Refinancing Not Prudent in All Cases

by : Darrencason



Our society is a debt-based one, all but forcing us to rely on loans or lines of credit to get the things that everything else has and feel accepted, be it car or home loans, credit cards or schooling loans. Business and governments often operate under debt as well, making this anything but a personal financing issue. The real question is not so much will you get in debt at some point, but rather how can you avoid getting into too much debt. In this article we'll look namely at home mortgages and how they play into the whole concept of positive leverage.

Your mortgage is not just a monthly payment, it's a form of leverage to finance an asset for potential future gains. A mortgage is calculated as a liability on a home owner's balance sheet, reducing the remaining value owed from the household's net worth, which includes the full value of the house. Refinancing one's mortgage is a popular choice than lower the monthly payments owed, but this can negatively affect the total net worth of the household.

What refinancing does is reduce the monthly payments in exchange for an upfront fee. Logically this can make sense when a family is going to be living in the home for years to come. The equation of how long the person would have to stay in the home before the savings outweigh the cost is called the payback period. If the payback period is 20 months, then after that 20 month period, the savings to that point would have made up for the refinancing cost, with all future savings being a bonus.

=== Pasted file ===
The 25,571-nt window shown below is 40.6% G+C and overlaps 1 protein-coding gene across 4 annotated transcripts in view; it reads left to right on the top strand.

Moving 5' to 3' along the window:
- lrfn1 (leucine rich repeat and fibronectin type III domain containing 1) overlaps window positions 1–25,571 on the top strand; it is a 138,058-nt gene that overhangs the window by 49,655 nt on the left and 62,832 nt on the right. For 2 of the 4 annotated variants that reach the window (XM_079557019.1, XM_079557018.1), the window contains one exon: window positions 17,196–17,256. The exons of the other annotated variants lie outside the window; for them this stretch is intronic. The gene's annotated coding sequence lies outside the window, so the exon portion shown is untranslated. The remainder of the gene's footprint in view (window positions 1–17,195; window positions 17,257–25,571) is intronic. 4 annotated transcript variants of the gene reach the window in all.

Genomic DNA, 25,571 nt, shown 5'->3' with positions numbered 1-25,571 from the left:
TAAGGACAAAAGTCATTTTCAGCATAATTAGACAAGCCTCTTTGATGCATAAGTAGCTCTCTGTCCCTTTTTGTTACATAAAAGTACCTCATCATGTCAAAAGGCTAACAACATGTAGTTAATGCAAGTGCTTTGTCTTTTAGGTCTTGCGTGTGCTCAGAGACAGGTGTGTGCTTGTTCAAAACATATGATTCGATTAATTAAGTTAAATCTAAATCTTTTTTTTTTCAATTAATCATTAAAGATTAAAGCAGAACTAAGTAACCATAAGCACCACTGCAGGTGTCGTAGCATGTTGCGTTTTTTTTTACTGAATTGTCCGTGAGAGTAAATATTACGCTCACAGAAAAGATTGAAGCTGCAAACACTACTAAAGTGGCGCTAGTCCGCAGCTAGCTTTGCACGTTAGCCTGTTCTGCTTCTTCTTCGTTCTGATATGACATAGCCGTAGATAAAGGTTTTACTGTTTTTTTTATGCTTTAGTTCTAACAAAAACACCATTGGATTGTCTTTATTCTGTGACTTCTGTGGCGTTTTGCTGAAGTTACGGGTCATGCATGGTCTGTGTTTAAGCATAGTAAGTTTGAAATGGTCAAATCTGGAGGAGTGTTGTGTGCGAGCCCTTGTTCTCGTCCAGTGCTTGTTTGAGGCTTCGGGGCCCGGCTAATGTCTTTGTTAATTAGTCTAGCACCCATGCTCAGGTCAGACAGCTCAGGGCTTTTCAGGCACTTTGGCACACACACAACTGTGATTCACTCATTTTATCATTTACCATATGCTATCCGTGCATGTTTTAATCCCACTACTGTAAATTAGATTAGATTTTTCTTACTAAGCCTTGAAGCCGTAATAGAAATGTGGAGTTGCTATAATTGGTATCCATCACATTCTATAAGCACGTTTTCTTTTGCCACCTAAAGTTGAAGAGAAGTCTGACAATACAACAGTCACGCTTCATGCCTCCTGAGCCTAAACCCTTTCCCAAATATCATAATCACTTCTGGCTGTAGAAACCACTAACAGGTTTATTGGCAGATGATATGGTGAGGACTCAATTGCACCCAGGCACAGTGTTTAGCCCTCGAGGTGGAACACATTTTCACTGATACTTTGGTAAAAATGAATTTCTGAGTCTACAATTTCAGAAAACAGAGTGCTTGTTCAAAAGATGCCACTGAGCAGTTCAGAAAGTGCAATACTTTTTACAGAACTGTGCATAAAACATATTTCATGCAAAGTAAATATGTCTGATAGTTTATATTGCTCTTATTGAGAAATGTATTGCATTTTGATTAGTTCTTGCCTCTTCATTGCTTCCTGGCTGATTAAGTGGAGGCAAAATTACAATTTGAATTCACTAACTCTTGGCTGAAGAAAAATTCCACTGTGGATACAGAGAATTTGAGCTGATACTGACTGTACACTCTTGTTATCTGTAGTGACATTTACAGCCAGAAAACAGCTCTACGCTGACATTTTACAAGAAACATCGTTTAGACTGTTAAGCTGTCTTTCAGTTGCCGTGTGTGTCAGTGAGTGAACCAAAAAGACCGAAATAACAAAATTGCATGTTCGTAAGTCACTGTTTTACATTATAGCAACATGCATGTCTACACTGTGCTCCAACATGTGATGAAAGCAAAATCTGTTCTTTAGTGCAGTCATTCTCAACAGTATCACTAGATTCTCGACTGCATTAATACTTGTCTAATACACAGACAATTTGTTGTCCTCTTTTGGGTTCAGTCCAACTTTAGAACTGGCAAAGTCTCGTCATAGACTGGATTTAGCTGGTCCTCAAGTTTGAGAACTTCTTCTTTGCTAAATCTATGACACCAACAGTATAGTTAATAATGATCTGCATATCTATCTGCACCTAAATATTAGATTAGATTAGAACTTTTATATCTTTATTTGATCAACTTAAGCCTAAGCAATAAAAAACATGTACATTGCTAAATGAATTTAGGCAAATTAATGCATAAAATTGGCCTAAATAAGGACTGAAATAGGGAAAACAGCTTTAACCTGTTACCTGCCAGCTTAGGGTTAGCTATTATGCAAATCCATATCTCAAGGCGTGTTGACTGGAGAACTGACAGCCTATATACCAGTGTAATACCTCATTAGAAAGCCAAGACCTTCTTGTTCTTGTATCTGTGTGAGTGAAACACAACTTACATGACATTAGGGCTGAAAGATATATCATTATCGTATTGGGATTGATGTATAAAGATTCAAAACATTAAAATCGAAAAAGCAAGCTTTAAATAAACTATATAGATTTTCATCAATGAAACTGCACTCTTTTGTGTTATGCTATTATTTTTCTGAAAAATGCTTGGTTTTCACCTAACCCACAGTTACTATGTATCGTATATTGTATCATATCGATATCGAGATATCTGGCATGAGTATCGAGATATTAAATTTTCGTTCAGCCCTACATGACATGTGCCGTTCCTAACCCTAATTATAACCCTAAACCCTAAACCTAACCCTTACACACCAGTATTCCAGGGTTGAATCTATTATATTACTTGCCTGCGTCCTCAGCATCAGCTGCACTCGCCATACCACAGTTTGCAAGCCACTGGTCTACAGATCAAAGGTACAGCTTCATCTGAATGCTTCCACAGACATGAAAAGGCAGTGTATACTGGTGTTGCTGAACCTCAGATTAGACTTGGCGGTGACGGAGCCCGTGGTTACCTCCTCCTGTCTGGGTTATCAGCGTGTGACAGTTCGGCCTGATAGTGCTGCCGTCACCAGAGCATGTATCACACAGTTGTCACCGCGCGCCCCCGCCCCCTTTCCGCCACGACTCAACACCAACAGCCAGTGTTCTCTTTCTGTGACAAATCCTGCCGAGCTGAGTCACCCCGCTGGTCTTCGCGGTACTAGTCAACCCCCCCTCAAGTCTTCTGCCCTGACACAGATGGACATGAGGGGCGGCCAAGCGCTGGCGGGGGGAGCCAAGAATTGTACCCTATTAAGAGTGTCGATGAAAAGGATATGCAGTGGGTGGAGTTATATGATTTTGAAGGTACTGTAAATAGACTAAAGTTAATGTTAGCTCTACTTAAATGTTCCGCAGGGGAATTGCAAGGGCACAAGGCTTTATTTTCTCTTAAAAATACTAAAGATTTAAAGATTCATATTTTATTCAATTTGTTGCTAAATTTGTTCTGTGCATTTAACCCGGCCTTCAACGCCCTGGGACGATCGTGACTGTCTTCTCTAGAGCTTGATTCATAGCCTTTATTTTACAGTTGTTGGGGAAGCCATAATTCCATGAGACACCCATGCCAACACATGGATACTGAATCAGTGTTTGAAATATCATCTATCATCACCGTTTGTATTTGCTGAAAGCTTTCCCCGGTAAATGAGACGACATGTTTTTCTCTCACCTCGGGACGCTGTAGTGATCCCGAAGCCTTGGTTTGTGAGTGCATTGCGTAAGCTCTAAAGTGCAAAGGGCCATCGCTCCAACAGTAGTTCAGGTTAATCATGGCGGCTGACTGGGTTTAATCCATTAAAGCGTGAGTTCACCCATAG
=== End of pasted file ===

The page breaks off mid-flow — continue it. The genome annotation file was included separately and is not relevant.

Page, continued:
Your net worth does suffer in this transaction though, for two reasons. The first is that the initial cost of refinancing is a liability that immediately lowers your net worth, with all other things remaining constant. The goal is obviously to make up for that initial liability over the longer term, but until that point your net worth is lowered.

Secondly, refinancing a mortgage into a longer term can actually increase your costs over the full length of the mortgage, or even them out at the very least, giving you no gains at all.

Now over the long term these concerns may not prove of much concern at all, but for the purposes of generating a true payback period in the event that you may not be staying in the home for the long haul, there is a much better approach that can be taken to calculating this, through the old and new mortgages amortization schedules.

Firstly the cost of refinancing is included in the amortization schedule of the new mortgage, and subtracted from the principal balance of the old one, under the theory that the money could instead have been used to pay down the principal of the existing loan. The difference in monthly payment savings should also be reduced from the new mortgage for the same reason as above, that it could be used to pay down the principal. Now you can get a true sense of the real payback period of refinancing.

What you'll find in most cases is that the real payback period is significantly longer than the payback period appears under the simpler method of calculation, 50% longer or more.

This approach takes a bit more work, but amortization calculators are available through many websites, and these can be used to help you with the calculations. By taking this approach, you can avoid seriously hurting your potential net worth and credit score by refinancing under the wrong circumstances.